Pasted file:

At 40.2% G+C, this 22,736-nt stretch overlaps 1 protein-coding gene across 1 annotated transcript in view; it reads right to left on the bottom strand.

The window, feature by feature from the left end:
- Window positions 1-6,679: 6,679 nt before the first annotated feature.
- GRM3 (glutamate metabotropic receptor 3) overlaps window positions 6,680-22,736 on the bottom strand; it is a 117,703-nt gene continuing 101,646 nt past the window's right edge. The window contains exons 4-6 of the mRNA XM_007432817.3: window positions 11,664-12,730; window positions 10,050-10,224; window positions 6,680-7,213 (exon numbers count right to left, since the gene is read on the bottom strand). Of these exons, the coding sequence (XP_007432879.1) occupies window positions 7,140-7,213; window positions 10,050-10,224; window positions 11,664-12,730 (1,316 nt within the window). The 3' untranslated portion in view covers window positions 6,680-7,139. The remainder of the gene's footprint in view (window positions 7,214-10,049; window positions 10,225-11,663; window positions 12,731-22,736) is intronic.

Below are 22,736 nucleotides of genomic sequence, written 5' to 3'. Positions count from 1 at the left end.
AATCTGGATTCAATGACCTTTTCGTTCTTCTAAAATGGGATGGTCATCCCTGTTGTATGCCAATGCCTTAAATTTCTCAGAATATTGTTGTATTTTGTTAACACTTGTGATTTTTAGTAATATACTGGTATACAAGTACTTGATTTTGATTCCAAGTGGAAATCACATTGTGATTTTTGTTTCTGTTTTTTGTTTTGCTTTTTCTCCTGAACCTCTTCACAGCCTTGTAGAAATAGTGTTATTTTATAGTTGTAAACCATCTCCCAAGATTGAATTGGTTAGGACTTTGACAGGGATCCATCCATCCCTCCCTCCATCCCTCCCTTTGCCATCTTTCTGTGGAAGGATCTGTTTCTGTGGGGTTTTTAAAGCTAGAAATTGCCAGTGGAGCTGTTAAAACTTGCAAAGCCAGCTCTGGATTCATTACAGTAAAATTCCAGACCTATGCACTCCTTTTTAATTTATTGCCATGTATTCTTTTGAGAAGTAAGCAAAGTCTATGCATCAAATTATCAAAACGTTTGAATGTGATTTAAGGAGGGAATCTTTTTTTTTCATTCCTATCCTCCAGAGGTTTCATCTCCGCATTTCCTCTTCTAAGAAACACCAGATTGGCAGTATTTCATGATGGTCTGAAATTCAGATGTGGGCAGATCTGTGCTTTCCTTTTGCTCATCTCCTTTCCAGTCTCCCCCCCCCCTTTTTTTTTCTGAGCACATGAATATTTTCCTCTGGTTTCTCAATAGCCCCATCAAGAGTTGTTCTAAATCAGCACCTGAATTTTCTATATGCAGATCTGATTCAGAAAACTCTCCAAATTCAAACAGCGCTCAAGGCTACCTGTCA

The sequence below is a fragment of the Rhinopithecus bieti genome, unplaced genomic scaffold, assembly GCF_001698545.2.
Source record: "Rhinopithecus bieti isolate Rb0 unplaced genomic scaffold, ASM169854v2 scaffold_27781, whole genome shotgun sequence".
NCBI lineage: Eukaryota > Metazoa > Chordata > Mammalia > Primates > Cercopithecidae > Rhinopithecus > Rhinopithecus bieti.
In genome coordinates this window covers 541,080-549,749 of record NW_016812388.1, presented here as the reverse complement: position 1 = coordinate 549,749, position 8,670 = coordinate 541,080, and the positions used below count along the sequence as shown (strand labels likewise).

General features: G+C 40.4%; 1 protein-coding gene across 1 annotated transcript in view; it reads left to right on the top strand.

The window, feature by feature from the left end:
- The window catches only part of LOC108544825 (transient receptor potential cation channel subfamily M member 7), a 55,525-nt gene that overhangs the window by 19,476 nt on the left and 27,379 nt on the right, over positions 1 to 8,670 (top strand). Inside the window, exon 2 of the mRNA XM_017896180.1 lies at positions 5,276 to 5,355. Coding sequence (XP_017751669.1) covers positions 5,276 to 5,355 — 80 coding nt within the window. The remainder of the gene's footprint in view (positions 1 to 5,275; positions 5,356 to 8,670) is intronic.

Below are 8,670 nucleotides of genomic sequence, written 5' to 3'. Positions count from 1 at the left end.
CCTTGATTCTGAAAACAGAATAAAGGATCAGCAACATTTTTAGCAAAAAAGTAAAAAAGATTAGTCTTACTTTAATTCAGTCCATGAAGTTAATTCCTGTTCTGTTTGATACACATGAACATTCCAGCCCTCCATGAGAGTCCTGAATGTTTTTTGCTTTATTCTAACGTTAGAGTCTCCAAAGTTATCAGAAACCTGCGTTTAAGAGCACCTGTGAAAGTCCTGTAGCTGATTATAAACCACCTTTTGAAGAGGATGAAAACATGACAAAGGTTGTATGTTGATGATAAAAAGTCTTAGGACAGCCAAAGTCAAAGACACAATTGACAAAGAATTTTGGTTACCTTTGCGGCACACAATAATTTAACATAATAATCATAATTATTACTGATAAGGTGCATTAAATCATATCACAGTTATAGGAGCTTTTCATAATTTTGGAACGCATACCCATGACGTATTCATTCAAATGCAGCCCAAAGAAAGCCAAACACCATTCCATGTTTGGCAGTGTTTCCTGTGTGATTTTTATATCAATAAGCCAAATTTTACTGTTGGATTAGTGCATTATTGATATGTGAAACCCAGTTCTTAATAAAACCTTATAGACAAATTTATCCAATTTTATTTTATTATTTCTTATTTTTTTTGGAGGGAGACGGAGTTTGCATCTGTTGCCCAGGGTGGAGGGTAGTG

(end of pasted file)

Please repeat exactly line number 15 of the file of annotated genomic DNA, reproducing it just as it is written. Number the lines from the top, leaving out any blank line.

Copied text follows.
CCTTGATTCTGAAAACAGAATAAAGGATCAGCAACATTTTTAGCAAAAAAGTAAAAAAGATTAGTCTTACTTTAATTCAGTCCATGAAGTTAATTCCTGTTCTGTTTGATACACATGAACATTCCAGCCCTCCATGAGAGTCCTGAATGTTTTTTGCTTTATTCTAACGTTAGAGTCTCCAAAGTTATCAGAAACCTGCGTTTAAGAGCACCTGTGAAAGTCCTGTAGCTGATTATAAACCACCTTTTGAAGAGGATGAAAACATGACAAAGGTTGTATGTTGATGATAAAAAGTCTTAGGACAGCCAAAGTCAAAGACACAATTGACAAAGAATTTTGGTTACCTTTGCGGCACACAATAATTTAACATAATAATCATAATTATTACTGATAAGGTGCATTAAATCATATCACAGTTATAGGAGCTTTTCATAATTTTGGAACGCATACCCATGACGTATTCATTCAAATGCAGCCCAAAGAAAGCCAAACACCATTCCATGTTTGGCAGTGTTTCCTGTGTGATTTTTATATCAATAAGCCAAATTTTACTGTTGGATTAGTGCATTATTGATATGTGAAACCCAGTTCTTAATAAAACCTTATAGACAAATTTATCCAATTTTATTTTATTATTTCTTATTTTTTTTGGAGGGAGACGGAGTTTGCATCTGTTGCCCAGGGTGGAGGGTAGTG